Yasmin Alibhai-Brown has a thoughtful and for the most part well-reasoned expression of concern in this morning’s Independent entitled “Mobs in the Middle East, Salman Rushdie’s new book, and how progressive Islam fell to the barbarians.” At least that’s the way it looks, at first reading, though the histrionic title may give the game away. I hope she is wrong when she says:
It’s more or less over for progressive, liberal Islam. Many of us who’ve tried to keep alive the thoughtful, humane, cultured beliefs and practices of our parents and enlightened scholars can barely breathe or speak after the last wretched week when benighted mobs raved and killed across Muslim countries – some of them newly free and supposedly democratic.
But then she goes on immediately to say:
The Arab Spring turned to vicious winter and dashed naïve expectations and hopes. Casting out dictators does not necessarily bring wisdom, responsibility and self-control.
Surprise! Surprise! The key word here is “naïve”. It had never occurred to me, at least, that, just because despotism fell, we were in for a peaceful future. Huge convulsive changes are taking place in the Middle East, and we do not know the shape of the future, but certainly, no one should have expected that these despotisms would have turned at once into peaceful, freedom loving democracies. Religion had too large a hand in the so-called “Arab Spring” for the outcome to have been other than tumultuous. Religion is like that. Or did people just forget?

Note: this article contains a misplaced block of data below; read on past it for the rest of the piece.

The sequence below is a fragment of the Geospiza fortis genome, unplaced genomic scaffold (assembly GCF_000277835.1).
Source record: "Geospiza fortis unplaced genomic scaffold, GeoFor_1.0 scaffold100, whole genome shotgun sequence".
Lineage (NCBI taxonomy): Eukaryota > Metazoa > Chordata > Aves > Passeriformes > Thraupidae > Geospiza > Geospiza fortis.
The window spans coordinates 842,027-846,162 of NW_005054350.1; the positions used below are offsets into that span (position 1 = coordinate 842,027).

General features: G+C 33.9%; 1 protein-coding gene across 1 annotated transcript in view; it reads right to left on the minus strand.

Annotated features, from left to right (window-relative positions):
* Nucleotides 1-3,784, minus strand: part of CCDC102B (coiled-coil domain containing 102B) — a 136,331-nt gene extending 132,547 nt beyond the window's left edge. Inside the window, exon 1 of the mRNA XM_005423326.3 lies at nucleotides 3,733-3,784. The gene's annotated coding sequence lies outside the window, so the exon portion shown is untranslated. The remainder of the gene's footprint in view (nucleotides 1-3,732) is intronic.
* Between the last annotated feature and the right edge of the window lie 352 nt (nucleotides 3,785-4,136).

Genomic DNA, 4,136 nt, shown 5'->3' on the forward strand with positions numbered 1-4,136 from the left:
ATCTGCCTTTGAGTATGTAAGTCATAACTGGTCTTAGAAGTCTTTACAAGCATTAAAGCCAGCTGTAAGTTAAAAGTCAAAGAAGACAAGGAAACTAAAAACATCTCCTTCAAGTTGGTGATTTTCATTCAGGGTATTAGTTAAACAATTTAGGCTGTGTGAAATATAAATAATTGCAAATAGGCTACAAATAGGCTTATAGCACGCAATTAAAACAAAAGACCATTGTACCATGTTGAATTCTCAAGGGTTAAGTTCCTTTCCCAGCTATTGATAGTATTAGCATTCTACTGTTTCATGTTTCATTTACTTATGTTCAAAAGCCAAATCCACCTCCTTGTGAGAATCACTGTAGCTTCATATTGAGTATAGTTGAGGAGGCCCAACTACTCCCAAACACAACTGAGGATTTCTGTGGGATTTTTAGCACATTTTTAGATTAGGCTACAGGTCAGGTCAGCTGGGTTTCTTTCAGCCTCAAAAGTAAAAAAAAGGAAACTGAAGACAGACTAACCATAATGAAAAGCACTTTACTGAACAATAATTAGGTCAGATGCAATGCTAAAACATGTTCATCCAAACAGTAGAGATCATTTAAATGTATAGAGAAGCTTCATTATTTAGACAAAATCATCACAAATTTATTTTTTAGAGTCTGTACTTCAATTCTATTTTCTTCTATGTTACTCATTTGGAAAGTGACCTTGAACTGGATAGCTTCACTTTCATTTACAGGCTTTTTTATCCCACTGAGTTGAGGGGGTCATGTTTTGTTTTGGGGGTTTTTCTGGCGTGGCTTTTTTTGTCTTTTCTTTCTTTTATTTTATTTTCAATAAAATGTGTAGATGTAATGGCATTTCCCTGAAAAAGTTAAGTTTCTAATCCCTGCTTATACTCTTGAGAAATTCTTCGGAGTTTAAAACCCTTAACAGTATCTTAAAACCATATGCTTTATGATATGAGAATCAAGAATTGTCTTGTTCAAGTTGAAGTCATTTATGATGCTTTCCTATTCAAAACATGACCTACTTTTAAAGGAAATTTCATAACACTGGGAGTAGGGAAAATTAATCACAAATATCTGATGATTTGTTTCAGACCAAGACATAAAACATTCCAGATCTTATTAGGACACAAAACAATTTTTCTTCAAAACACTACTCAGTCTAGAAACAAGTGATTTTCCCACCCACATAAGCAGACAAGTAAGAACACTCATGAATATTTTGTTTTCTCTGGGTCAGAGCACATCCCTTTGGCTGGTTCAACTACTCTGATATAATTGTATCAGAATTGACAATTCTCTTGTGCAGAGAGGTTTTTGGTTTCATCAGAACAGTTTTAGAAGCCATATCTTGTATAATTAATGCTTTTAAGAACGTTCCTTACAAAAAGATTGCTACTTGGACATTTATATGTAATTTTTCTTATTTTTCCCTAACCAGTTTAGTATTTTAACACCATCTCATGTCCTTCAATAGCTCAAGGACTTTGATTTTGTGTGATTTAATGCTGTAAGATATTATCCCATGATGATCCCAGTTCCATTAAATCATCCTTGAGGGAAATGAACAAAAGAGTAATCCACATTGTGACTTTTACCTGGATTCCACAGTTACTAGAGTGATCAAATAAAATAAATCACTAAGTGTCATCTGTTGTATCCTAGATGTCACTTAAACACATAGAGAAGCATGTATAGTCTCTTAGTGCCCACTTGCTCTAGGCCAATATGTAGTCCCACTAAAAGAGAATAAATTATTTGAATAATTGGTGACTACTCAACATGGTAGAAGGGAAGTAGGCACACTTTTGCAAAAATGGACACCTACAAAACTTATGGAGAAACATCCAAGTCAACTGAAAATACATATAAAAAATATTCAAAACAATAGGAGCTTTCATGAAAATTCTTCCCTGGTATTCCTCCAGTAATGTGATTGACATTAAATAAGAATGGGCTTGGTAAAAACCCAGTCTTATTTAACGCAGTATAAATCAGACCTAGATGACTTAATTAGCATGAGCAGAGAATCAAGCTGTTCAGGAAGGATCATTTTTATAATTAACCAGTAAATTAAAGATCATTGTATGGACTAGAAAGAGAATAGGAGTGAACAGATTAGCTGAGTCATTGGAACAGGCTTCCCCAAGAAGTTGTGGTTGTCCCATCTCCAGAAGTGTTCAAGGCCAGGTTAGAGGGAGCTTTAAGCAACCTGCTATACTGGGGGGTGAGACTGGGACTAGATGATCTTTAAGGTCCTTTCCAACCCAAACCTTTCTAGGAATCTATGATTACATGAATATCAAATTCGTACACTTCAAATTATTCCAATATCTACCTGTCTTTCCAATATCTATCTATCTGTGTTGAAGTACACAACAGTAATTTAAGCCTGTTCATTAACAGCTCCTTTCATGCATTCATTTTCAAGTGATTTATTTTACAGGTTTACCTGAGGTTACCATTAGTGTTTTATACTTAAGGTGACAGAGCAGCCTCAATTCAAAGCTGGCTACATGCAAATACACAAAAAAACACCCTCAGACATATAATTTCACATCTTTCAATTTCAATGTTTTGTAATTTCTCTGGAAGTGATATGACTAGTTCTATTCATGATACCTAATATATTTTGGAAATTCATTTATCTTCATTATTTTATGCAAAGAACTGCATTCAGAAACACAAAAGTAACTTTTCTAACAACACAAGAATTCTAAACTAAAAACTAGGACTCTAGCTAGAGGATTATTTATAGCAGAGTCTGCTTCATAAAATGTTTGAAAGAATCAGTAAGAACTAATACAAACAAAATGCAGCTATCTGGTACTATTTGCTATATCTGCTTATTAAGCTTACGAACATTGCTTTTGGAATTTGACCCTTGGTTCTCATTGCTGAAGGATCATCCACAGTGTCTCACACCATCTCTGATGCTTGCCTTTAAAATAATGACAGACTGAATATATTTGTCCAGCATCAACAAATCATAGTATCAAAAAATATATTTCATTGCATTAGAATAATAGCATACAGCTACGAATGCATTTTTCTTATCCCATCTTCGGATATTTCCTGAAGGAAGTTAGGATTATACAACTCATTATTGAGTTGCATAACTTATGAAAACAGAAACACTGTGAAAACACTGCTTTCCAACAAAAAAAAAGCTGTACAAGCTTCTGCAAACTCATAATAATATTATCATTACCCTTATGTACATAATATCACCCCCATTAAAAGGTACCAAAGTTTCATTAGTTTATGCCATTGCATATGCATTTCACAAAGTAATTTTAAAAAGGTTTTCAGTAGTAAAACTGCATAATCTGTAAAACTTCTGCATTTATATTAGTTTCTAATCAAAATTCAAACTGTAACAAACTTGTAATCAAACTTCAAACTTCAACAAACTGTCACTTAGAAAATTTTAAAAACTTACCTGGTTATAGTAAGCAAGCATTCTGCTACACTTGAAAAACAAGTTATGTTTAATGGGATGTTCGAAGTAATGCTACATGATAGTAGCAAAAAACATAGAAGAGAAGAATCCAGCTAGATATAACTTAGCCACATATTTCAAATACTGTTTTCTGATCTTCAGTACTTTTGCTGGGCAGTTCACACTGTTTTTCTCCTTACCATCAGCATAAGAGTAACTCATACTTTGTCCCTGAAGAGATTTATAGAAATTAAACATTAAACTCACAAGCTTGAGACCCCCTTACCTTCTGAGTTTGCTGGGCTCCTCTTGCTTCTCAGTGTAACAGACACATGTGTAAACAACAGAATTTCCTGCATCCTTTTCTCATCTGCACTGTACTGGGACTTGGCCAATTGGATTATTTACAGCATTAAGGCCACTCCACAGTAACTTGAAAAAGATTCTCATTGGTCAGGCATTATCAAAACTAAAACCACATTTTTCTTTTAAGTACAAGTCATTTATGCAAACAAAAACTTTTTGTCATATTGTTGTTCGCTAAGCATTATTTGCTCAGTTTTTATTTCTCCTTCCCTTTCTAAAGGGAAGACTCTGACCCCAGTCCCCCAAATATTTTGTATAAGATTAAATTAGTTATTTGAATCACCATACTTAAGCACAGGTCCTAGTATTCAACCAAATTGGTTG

Revolutions, particularly violent ones, or religious ones, however apparently peaceful, do not, as a rule, bring about peace. Whoever first wrote the words of Jesus about bringing, not peace, but a sword, understood this. The rage and the hatreds can last for generations, even centuries. Egypt’s revolution was relatively peaceful, or so it seemed, and the transition to elected governance seemed peaceful as well, but the final shape even of Egypt’s future is by no means secure. The Tunisian regime, too, was also overthrown without serious upheaval of civil life, but democratic or not, its future, if anything, may be a bit worse than its past. Human Rights Watch has already urged Tunisia to fix serious flaws in its draft constitution to include
the status of international human rights conventions ratified by Tunisia, freedom of expression, freedom of thought and belief, equality between men and women, and non-discrimination.